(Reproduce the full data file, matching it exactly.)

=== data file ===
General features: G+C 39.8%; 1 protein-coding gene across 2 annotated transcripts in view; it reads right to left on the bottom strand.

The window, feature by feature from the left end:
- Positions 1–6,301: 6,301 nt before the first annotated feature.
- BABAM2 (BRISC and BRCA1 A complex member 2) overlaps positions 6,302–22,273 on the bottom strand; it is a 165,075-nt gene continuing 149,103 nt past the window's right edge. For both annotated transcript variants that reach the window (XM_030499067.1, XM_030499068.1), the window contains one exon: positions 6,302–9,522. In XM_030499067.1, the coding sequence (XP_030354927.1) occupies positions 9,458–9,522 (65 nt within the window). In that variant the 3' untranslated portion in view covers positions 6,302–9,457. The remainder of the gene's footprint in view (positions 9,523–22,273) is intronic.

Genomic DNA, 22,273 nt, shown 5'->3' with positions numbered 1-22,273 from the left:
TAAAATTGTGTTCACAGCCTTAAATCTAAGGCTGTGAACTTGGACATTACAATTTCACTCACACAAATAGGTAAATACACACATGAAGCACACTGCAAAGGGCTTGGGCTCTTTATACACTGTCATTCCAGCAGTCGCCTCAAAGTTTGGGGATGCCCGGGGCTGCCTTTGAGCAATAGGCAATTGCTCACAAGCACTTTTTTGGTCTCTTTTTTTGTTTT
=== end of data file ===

General features: G+C 39.8%; 1 protein-coding gene across 2 annotated transcripts in view; it reads right to left on the bottom strand.

The window, feature by feature from the left end:
- Positions 1–6,301: 6,301 nt before the first annotated feature.
- BABAM2 (BRISC and BRCA1 A complex member 2) overlaps positions 6,302–22,273 on the bottom strand; it is a 165,075-nt gene continuing 149,103 nt past the window's right edge. For both annotated transcript variants that reach the window (XM_030499067.1, XM_030499068.1), the window contains one exon: positions 6,302–9,522. In XM_030499067.1, the coding sequence (XP_030354927.1) occupies positions 9,458–9,522 (65 nt within the window). In that variant the 3' untranslated portion in view covers positions 6,302–9,457. The remainder of the gene's footprint in view (positions 9,523–22,273) is intronic.

Genomic DNA, 22,273 nt, shown 5'->3' with positions numbered 1-22,273 from the left:
TAAAATTGTGTTCACAGCCTTAAATCTAAGGCTGTGAACTTGGACATTACAATTTCACTCACACAAATAGGTAAATACACACATGAAGCACACTGCAAAGGGCTTGGGCTCTTTATACACTGTCATTCCAGCAGTCGCCTCAAAGTTTGGGGATGCCCGGGGCTGCCTTTGAGCAATAGGCAATTGCTCACAAGCACTTTTTTGGTCTCTTTTTTTGTTTT